Over the past 15+ years I’ve come to a pretty strong conviction that an understanding of redemptive history is of utmost importance in the pulpit ministry. Preaching that has no understanding of redemptive history is preaching that lacks. There are nuances to this discussion of course. I’m not an advocate of hyper redemptive-historical preaching. And I believe there is a time and place in the pulpit for topical and doctrinal sermons as well as solid application. Basically, my view is that the pulpit ministry should have a firm and balanced grasp of systematic theology and biblical theology, both of which should be generally evident in the preaching. I like how Edmund Clowney spoke about this in his very good book, Preaching and Biblical Theology.
“There is…no opposition between biblical theology and systematic or dogmatic theology, though the two are distinct. Systematic theology must draw from the results of biblical theology, and biblical theology must be aware of the broad perspectives of systematics. …The development of systematics is strictly thematic or topical. …The development of biblical theology is redemptive-historical.”
Later Clowney mentioned Geerhardus Vos; I’ve always liked these paragraphs:
“The preacher who takes up Vos’ ‘Biblical Theology’ for the first time enters a rich new world, a world which lifts up his heart because he is a preacher. Biblical theology, truly conceived, is a labor of worship. Beside Vos’ ‘Biblical Theology’ should be set his little book of sermons, ‘Grace and Glory.’ There we hear a scholar preaching to theological students (the sermons were delivered in Princeton Seminary), but with a burning tenderness and awesome realism that springs from the grace and glory of God’s revelation, the historical actualization of his eternal counsel of redemption.”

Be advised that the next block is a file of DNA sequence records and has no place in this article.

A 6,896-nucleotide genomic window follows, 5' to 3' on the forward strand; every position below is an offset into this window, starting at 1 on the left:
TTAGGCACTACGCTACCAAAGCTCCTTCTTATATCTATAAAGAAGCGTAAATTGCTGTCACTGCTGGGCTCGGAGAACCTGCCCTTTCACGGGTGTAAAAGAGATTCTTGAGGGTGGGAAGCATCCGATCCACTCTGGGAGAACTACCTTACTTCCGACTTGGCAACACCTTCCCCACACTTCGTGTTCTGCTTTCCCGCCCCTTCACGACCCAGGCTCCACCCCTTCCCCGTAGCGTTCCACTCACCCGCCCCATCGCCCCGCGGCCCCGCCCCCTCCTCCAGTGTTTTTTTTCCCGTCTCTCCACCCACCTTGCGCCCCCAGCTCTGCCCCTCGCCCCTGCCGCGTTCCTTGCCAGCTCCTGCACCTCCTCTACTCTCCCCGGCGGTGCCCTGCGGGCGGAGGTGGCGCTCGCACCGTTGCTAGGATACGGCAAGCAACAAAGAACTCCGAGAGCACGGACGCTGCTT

Clowney then talked about the text and the pulpit.
“An old Dutch preacher has sagely observed that the pulpit must not drive us to the text, but rather the text must drive us to the pulpit. In biblical theology that scriptural dynamic impels the preacher’s heart with unimagined strength.”
Covenant Presbyterian Church (OPC)
Hammond, WI, 54015